Sunday, November 1, 2020

Selections of jurors and magistrates in ancient Greece

 A kleroterion (allotment machine) allowed for the random selection of dikastes, jurors and other officials, needed in civic proceedings in ancient Greece.  Prior to 403 BCE, courts published a schedule and number of dikastes required for the day. Those citizens who wanted to be dikasts queued at the entrance of the court at the beginning of the court day and dikasts were selected on a  "first come, first served basis."  Beginning in 403 BCE, however,  Athenian allotment underwent a series of reforms, and from 370 BCE onwards, a kleroterion was employed. Along the front of the machine there were columns of slots representing the Athenian tribes.  A pinakion (juror's ticket) bearing the name of a potential official was placed in each slot of the appropriate tribe's column.  The archon then placed a mix of black and white dice (kyboi) into a tube along the side of the kleroterion. The number of white dice was proportional to the number of jurors needed. The archon allowed the dice to fall through the tube and drew them out one by one. If the die was white, the top row, one citizen from each tribe, was selected as jurors. If the die was black, the archon moved on to the next row down from the top and repeated the process until all juror positions were filled for the day.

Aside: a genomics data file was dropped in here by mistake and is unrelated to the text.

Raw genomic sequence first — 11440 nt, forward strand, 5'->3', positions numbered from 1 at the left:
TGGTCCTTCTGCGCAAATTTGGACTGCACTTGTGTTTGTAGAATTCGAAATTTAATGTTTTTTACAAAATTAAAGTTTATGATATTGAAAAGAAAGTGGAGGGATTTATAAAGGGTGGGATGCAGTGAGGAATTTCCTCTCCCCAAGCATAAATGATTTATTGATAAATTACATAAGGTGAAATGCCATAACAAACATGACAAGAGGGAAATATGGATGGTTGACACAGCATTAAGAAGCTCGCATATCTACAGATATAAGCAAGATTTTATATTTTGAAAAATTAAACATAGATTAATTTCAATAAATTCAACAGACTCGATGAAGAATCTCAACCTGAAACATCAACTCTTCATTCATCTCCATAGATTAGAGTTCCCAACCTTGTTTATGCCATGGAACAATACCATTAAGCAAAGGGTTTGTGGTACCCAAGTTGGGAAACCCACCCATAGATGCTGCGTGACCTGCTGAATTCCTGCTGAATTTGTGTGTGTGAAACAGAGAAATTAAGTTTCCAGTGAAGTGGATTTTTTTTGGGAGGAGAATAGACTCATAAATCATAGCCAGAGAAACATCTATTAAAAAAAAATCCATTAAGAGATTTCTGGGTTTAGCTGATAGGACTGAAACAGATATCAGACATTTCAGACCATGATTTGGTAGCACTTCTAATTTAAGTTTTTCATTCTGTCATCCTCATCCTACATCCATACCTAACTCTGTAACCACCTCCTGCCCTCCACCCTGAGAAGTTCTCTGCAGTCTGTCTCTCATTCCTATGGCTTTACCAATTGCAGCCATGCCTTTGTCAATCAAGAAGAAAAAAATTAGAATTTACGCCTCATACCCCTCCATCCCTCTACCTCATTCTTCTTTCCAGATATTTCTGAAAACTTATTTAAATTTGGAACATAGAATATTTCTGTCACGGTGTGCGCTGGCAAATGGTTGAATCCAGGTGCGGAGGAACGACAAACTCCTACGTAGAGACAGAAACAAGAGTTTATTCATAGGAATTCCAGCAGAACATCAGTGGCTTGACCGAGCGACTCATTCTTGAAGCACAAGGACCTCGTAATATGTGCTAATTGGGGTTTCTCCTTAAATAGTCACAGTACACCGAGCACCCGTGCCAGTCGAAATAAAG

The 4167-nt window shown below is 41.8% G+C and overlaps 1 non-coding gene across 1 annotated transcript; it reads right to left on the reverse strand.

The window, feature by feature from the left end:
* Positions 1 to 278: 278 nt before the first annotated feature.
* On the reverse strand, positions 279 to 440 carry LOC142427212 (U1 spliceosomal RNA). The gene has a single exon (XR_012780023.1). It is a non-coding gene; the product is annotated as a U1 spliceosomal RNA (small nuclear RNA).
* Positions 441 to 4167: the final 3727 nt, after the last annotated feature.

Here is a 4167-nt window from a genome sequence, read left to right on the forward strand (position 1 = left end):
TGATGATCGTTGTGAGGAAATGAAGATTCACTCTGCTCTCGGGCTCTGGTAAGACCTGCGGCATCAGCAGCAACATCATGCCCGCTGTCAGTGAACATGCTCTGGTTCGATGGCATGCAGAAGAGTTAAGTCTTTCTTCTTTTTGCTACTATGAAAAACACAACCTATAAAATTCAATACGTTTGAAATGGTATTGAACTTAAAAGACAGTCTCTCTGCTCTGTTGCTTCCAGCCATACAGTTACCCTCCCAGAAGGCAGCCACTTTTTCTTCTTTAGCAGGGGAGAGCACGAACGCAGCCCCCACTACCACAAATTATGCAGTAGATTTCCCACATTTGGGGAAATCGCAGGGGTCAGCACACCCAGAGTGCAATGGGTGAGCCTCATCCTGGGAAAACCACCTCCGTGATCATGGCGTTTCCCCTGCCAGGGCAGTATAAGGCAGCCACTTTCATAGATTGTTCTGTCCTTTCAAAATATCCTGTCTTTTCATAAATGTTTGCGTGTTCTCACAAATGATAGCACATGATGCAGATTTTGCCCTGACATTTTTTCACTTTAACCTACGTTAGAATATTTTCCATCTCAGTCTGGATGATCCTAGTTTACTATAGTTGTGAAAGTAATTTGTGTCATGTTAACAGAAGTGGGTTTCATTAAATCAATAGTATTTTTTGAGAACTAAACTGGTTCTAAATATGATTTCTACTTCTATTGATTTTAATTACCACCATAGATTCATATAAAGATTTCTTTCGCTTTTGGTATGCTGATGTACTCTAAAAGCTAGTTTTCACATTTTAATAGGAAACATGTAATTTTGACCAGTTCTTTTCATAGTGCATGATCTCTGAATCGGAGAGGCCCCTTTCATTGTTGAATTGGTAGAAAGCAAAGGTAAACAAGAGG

At the beginning of each year, Athenian citizens who were eligible to serve on juries or in other important positions received a small bronze ticket with their name, their father's name, and the name of their tribe.  This pinakion bears the words, "Philomnestos from the deme (district) of Ikarion, in the region of Mt. Pentelikon," and features two stamps depicting an owl and a Gorgon.  Traces of earlier inscriptions suggest that it had already been re-used at least six times.

A kleroterion found in Hadrian's Gymnasium, 162-161 BCE from the Epigraphical Museum in Athens photographed at the exhibit "The Greeks" presented at the Field Museum in Chicago, Illinois

A bronze pinakion dating to the 4th century BCE found in the ancient agora of Athens, from the Museum of the Ancient Agora in Athens photographed at "The Greeks" exhibit presented at the Field Museum in Chicago, Illinois in 2016.

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